The Way I See Things


Peony bud

Thanks to all of you who said kind things yesterday - your nice thoughts are much appreciated! I got up this morning coughing and sneezing, and feeling as though some unfriendly elf spent last night sandpapering the back of my nose and throat. People who know me well enough to have seen me be pretty stoical about actual, proper illness are probably surprised by the outrageous fuss I make over a cold: I turn into a miserable, whining princess, demanding bottomless hot drinks and sympathy, and generally being a total pain. Even though this is behaviour that I despise, I don't seem able to prevent myself from indulging in it - the best I can do is to acknowledge that I know it's happening, and promise that within the next week or so I will get a grip and man up.

So - today's blip. This peony belonged to my grandmother, and must be at least 60 years old. When her house was sold my mother adopted it and took it home - but you can't plant a peony in the middle of a Sheffield winter, so it sat wrapped in newspaper in an increasingly soggy cardboard box until the spring; at which point she planted it, and to everyone's surprise it thrived. Every time my parents moved house the peony went with them, until my mother's final house move in November 2010 - at which point she entrusted it to me.

The winter of 2010 was the worst in Worcestershire since 1940-something - not Canada-awful, or even as bad as it's been this year in New England - but it was -16° for weeks, and you can't plant a peony in that. So it was left (you're ahead of me here, I can feel it) wrapped in newspaper, in a cardboard box, in a reasonably sheltered part of the garden, until....

Six months later I remembered it, peeled open the collapsed cardboard box and discovered that the peony was dead. I was mortified of course, but there was nothing to be done, so I threw it on the compost heap and told my mother that I'd killed it. She was surprisingly understanding. A couple of weeks later I went to put some weeds on the compost heap and spotted peony leaves... so I quickly split the clump into two pieces, jammed them into the only two readily available bits of soil I could find in a garden that was then horribly overgrown - and hoped for the best. Four years on, this piece is looking pretty good, and the other one is just about hanging in there.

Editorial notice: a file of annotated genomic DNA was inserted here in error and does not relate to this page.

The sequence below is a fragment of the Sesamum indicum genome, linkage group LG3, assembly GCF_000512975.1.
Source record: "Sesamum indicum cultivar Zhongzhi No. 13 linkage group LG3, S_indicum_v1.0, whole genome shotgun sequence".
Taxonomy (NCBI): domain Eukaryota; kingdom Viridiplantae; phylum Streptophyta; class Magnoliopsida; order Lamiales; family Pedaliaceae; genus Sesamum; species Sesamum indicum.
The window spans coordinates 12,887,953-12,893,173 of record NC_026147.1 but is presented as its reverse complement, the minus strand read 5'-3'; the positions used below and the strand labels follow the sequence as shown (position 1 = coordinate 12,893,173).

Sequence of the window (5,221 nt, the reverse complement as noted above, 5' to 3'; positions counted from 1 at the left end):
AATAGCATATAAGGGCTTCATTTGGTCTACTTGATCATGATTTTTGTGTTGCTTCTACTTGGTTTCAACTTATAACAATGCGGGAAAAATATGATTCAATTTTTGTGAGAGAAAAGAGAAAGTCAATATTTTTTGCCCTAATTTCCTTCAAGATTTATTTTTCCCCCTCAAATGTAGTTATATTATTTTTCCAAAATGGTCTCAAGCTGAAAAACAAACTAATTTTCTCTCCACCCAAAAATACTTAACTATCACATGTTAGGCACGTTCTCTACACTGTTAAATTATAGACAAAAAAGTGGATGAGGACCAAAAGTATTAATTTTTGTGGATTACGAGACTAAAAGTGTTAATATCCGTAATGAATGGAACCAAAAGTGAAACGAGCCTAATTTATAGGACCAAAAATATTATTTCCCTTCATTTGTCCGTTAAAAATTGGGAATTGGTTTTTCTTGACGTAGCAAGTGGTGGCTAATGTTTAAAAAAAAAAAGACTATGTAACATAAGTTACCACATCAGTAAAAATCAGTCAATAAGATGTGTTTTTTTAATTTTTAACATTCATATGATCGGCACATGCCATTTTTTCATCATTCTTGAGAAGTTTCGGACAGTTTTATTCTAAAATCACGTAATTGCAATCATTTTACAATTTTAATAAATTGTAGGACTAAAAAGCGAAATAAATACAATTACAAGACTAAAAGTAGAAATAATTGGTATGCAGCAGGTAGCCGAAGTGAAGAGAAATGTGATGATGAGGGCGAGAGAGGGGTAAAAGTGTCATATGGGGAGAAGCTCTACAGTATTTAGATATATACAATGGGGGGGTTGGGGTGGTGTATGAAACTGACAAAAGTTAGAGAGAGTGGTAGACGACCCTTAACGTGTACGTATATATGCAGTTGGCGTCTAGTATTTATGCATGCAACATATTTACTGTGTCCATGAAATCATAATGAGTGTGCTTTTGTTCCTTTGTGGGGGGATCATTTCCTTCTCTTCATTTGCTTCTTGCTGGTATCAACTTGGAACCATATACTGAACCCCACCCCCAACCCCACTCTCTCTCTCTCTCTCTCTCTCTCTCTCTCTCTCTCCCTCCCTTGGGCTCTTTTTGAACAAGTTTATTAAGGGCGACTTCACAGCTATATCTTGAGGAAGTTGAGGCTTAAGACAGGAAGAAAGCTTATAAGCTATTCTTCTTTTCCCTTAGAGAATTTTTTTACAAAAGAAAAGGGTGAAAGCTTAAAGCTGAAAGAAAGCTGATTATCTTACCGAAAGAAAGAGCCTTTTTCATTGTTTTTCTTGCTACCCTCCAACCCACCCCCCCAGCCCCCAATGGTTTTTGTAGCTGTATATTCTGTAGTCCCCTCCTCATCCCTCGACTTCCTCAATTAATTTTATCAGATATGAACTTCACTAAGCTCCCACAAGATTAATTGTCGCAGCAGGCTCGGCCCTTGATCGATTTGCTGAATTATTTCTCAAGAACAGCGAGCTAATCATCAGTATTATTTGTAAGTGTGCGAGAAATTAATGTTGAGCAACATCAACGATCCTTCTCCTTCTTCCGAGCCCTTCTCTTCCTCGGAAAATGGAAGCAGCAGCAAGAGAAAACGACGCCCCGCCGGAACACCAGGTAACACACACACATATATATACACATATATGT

To say that I had an emotional reaction when I spotted this bud yesterday would be an understatement. It is such a triumph of life and hope over neglect, that I feel as though I've just been given a precious gift. The buds have been known to shrivel, but this looks promising, and if it opens I'll certainly blip the flower. As you can see it's not one of those delicate, peachy cultivars - it's an old-fashioned cottage garden peony, with blowsy, vivid cerise blooms. I so wish that I could ask my grandmother where she got it from originally - where did ordinary working people go to obtain plants in the days before garden centres? I guess that it probably came from a friend or relative dividing one of their plants - in which case it could easily be a century or more old, which is a remarkable thought!

On a less inspiring note, the beastly slugs have been at my hostas - I didn't see that damage till I was down at ground level with a macro set-up. I've sprayed them with garlic, and I'll let you know if it works. Both shots were taken with a 21mm extension tube on a 50mm lens.

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